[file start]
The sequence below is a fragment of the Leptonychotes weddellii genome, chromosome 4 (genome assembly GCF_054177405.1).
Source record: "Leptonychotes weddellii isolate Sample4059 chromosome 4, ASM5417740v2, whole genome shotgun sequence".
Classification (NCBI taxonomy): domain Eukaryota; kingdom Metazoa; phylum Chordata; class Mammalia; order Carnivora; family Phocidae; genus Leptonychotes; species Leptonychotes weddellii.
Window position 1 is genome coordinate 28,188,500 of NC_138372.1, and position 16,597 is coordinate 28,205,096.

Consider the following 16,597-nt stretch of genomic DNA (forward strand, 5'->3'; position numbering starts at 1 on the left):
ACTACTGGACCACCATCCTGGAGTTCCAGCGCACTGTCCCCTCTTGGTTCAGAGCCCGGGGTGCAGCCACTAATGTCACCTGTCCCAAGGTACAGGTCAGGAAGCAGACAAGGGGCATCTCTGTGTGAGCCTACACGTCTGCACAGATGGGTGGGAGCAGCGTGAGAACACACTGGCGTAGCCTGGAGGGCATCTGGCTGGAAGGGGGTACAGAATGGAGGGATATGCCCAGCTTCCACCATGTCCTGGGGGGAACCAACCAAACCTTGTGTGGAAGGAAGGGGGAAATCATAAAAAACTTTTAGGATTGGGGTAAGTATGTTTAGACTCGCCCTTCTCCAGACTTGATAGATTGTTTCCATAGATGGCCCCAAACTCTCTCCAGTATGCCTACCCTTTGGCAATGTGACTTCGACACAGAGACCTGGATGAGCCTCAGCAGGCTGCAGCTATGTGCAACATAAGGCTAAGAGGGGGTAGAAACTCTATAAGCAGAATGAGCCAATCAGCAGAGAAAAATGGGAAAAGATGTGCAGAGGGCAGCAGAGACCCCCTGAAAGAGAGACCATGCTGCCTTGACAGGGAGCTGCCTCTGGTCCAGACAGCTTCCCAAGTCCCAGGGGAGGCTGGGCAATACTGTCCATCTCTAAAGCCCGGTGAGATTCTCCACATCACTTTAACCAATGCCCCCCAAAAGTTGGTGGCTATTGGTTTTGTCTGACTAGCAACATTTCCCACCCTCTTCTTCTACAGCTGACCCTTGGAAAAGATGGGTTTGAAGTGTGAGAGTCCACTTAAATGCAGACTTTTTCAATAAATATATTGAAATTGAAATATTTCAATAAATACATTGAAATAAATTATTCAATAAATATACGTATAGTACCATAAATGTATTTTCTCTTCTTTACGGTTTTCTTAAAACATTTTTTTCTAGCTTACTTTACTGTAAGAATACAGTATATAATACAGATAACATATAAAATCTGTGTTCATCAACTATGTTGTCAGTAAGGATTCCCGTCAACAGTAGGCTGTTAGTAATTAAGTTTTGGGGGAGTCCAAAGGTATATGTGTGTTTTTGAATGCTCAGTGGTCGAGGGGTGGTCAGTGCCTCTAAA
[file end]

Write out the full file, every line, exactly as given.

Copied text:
The sequence below is a fragment of the Leptonychotes weddellii genome, chromosome 4 (genome assembly GCF_054177405.1).
Source record: "Leptonychotes weddellii isolate Sample4059 chromosome 4, ASM5417740v2, whole genome shotgun sequence".
Classification (NCBI taxonomy): domain Eukaryota; kingdom Metazoa; phylum Chordata; class Mammalia; order Carnivora; family Phocidae; genus Leptonychotes; species Leptonychotes weddellii.
Window position 1 is genome coordinate 28,188,500 of NC_138372.1, and position 16,597 is coordinate 28,205,096.

Consider the following 16,597-nt stretch of genomic DNA (forward strand, 5'->3'; position numbering starts at 1 on the left):
ACTACTGGACCACCATCCTGGAGTTCCAGCGCACTGTCCCCTCTTGGTTCAGAGCCCGGGGTGCAGCCACTAATGTCACCTGTCCCAAGGTACAGGTCAGGAAGCAGACAAGGGGCATCTCTGTGTGAGCCTACACGTCTGCACAGATGGGTGGGAGCAGCGTGAGAACACACTGGCGTAGCCTGGAGGGCATCTGGCTGGAAGGGGGTACAGAATGGAGGGATATGCCCAGCTTCCACCATGTCCTGGGGGGAACCAACCAAACCTTGTGTGGAAGGAAGGGGGAAATCATAAAAAACTTTTAGGATTGGGGTAAGTATGTTTAGACTCGCCCTTCTCCAGACTTGATAGATTGTTTCCATAGATGGCCCCAAACTCTCTCCAGTATGCCTACCCTTTGGCAATGTGACTTCGACACAGAGACCTGGATGAGCCTCAGCAGGCTGCAGCTATGTGCAACATAAGGCTAAGAGGGGGTAGAAACTCTATAAGCAGAATGAGCCAATCAGCAGAGAAAAATGGGAAAAGATGTGCAGAGGGCAGCAGAGACCCCCTGAAAGAGAGACCATGCTGCCTTGACAGGGAGCTGCCTCTGGTCCAGACAGCTTCCCAAGTCCCAGGGGAGGCTGGGCAATACTGTCCATCTCTAAAGCCCGGTGAGATTCTCCACATCACTTTAACCAATGCCCCCCAAAAGTTGGTGGCTATTGGTTTTGTCTGACTAGCAACATTTCCCACCCTCTTCTTCTACAGCTGACCCTTGGAAAAGATGGGTTTGAAGTGTGAGAGTCCACTTAAATGCAGACTTTTTCAATAAATATATTGAAATTGAAATATTTCAATAAATACATTGAAATAAATTATTCAATAAATATACGTATAGTACCATAAATGTATTTTCTCTTCTTTACGGTTTTCTTAAAACATTTTTTTCTAGCTTACTTTACTGTAAGAATACAGTATATAATACAGATAACATATAAAATCTGTGTTCATCAACTATGTTGTCAGTAAGGATTCCCGTCAACAGTAGGCTGTTAGTAATTAAGTTTTGGGGGAGTCCAAAGGTATATGTGTGTTTTTGAATGCTCAGTGGTCGAGGGGTGGTCAGTGCCTCTAAA